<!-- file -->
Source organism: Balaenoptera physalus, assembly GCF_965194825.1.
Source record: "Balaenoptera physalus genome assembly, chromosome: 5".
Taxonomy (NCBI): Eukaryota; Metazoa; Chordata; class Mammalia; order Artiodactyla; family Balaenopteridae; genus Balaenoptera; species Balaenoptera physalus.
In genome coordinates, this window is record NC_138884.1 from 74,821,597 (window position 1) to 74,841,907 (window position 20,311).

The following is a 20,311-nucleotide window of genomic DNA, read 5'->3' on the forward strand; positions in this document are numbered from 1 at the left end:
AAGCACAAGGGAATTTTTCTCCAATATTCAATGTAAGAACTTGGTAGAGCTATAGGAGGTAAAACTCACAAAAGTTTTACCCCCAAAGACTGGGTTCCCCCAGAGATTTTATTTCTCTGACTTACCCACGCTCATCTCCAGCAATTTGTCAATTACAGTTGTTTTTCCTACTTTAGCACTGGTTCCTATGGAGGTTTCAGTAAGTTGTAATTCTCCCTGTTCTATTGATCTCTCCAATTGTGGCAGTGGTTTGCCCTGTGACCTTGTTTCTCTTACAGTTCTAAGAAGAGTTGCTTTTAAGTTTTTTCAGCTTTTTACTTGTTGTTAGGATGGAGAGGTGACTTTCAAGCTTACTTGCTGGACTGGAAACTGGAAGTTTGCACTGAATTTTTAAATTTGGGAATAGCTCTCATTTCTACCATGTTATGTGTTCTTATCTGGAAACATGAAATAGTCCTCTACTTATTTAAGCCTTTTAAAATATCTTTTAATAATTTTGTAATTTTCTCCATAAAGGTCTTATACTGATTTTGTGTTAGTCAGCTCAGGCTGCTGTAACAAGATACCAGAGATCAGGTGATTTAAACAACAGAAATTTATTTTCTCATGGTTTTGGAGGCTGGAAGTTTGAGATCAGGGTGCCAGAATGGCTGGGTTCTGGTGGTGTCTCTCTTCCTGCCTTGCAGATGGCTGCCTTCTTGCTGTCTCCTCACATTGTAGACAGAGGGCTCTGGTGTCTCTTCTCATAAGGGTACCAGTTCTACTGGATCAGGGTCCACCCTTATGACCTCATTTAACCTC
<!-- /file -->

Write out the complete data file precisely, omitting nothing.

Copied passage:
Source organism: Balaenoptera physalus, assembly GCF_965194825.1.
Source record: "Balaenoptera physalus genome assembly, chromosome: 5".
Taxonomy (NCBI): Eukaryota; Metazoa; Chordata; class Mammalia; order Artiodactyla; family Balaenopteridae; genus Balaenoptera; species Balaenoptera physalus.
In genome coordinates, this window is record NC_138884.1 from 74,821,597 (window position 1) to 74,841,907 (window position 20,311).

The following is a 20,311-nucleotide window of genomic DNA, read 5'->3' on the forward strand; positions in this document are numbered from 1 at the left end:
AAGCACAAGGGAATTTTTCTCCAATATTCAATGTAAGAACTTGGTAGAGCTATAGGAGGTAAAACTCACAAAAGTTTTACCCCCAAAGACTGGGTTCCCCCAGAGATTTTATTTCTCTGACTTACCCACGCTCATCTCCAGCAATTTGTCAATTACAGTTGTTTTTCCTACTTTAGCACTGGTTCCTATGGAGGTTTCAGTAAGTTGTAATTCTCCCTGTTCTATTGATCTCTCCAATTGTGGCAGTGGTTTGCCCTGTGACCTTGTTTCTCTTACAGTTCTAAGAAGAGTTGCTTTTAAGTTTTTTCAGCTTTTTACTTGTTGTTAGGATGGAGAGGTGACTTTCAAGCTTACTTGCTGGACTGGAAACTGGAAGTTTGCACTGAATTTTTAAATTTGGGAATAGCTCTCATTTCTACCATGTTATGTGTTCTTATCTGGAAACATGAAATAGTCCTCTACTTATTTAAGCCTTTTAAAATATCTTTTAATAATTTTGTAATTTTCTCCATAAAGGTCTTATACTGATTTTGTGTTAGTCAGCTCAGGCTGCTGTAACAAGATACCAGAGATCAGGTGATTTAAACAACAGAAATTTATTTTCTCATGGTTTTGGAGGCTGGAAGTTTGAGATCAGGGTGCCAGAATGGCTGGGTTCTGGTGGTGTCTCTCTTCCTGCCTTGCAGATGGCTGCCTTCTTGCTGTCTCCTCACATTGTAGACAGAGGGCTCTGGTGTCTCTTCTCATAAGGGTACCAGTTCTACTGGATCAGGGTCCACCCTTATGACCTCATTTAACCTC